[EDITORIALS]China’s treatment of defectors

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[EDITORIALS]China’s treatment of defectors

It has been learned that China has repatriated about 70 North Korean refugees to North Korea. Chinese authorities arrested the refugees last month. Although there has been no official confirmation, the possibilities are said to be high that the reports are correct. The incident has made China’s earlier vows to crack down on North Korean refugees a reality.
It is natural that the Chinese do not view break-ins into diplomatic premises in China by North Korean refugees in a pleasant light. The issue is one of human rights and the spotlight could linger on China. Furthermore, China has to consider its alliance with North Korea in setting out its position. But still, arresting and repatriating North Korean refugees in a blitz operation should not have happened on humanitarian grounds alone. China cannot avoid blame for violating internationally accepted norms for human rights.
The Chinese government’s hard-line stance toward North Korean refugees could benefit the Chinese government, but Beijing should know that the effect will be short-lived and could, in the longer run, become a factor that puts China in more awkward positions.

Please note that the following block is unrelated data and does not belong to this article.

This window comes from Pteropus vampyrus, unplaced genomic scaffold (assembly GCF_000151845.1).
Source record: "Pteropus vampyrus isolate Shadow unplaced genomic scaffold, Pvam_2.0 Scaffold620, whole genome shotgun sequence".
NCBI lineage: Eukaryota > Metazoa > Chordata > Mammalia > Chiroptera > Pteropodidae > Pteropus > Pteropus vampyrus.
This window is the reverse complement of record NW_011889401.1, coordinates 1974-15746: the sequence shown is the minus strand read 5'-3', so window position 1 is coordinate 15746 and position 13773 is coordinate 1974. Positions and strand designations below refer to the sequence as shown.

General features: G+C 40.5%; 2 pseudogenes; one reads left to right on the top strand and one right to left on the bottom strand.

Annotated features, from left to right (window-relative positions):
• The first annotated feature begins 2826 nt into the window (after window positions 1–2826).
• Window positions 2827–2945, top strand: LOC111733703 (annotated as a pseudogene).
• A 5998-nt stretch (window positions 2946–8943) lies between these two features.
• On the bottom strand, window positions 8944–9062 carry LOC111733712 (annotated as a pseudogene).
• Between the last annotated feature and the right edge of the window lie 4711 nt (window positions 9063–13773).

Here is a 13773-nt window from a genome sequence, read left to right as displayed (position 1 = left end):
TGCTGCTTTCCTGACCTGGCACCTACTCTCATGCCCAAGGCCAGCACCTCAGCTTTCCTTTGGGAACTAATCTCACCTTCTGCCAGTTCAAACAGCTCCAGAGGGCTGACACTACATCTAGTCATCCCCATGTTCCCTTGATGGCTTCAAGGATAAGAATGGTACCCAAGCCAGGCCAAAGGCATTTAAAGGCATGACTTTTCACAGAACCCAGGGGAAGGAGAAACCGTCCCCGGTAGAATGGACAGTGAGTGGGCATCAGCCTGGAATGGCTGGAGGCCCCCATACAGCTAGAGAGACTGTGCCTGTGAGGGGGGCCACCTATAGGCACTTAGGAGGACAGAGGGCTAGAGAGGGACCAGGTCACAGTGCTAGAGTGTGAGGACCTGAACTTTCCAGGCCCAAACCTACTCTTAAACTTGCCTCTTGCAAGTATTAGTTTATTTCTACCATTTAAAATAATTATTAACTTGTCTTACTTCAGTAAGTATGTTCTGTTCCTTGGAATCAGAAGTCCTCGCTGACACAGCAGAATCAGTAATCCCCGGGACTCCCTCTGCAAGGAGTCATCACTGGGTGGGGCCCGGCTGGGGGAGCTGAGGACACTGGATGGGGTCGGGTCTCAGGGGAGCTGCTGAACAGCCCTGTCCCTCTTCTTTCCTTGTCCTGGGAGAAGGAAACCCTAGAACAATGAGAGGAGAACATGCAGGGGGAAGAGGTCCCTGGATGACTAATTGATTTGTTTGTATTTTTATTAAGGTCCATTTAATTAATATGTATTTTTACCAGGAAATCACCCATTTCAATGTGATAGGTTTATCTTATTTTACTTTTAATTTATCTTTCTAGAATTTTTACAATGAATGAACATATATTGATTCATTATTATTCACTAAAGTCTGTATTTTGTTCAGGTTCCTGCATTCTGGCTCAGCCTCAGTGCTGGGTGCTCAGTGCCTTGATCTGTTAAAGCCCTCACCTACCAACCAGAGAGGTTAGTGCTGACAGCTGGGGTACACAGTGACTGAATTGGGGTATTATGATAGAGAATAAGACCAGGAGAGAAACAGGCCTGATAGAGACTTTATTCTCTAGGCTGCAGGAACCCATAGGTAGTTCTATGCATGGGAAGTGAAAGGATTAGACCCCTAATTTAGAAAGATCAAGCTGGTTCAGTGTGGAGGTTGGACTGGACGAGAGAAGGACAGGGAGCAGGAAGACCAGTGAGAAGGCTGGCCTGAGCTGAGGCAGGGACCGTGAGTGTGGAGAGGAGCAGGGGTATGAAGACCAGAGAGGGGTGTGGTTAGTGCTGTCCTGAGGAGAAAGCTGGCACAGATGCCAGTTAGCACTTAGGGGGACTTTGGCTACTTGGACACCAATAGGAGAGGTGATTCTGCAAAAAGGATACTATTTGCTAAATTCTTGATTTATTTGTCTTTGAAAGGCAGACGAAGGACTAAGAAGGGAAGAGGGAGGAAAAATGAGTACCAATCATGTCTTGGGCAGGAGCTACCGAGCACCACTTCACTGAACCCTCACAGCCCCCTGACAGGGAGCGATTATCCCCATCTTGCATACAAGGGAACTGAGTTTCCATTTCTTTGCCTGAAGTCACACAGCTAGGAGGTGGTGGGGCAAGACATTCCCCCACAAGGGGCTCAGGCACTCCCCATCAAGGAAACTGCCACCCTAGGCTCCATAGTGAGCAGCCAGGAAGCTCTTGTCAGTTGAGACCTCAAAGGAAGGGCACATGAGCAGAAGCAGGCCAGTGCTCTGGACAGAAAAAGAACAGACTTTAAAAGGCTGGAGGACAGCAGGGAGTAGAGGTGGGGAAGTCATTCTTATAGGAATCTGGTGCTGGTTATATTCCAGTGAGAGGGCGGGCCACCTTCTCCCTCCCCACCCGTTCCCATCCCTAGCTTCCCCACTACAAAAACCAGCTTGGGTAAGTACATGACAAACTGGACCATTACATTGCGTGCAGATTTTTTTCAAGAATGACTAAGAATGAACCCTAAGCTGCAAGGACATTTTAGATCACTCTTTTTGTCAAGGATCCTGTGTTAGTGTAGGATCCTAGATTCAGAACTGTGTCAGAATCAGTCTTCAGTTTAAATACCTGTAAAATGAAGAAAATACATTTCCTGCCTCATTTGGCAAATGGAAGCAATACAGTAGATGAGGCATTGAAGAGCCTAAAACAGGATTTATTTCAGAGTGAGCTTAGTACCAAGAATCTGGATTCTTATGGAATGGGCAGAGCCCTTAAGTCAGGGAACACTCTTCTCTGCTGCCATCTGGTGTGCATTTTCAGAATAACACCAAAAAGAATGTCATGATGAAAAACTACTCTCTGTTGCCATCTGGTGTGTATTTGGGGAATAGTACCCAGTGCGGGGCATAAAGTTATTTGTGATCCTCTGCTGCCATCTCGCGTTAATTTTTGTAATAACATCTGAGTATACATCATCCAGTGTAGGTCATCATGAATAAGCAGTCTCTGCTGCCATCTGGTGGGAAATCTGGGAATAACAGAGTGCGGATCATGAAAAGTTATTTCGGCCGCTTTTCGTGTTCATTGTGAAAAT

North Korean refugees will continue to pour into China. They are mostly people who cannot bear hunger and oppression by the North Korean regime any more. These people should be granted refugee status under United Nations rules. Hence, even if China continues to use strong measures, North Korean refugees will continue to try to enter embassies and consulates if they think that is the best way to survive.
If North Korean refugees are continually sent back to North Korea, China is surely to gain a reputation in the international community as a country that abuses human rights. This will become a negative factor for China, which is looking forward to hosting the 2008 Olympics in Beijing. China has to reconsider its hard-line policy regarding North Korean refugees.
Our government needs to come up with a more active response to Beijing’s actions, including a plan through which China could grant refugee status to North Korean defectors. Every year, the United States has been urging China through a report on human rights and democratic support activities “to adhere to its duty as a party to the 1951 Refugee Convention and its 1967 protocol that prohibits repatriation of refugees.” The Korean government should cooperate with those efforts.
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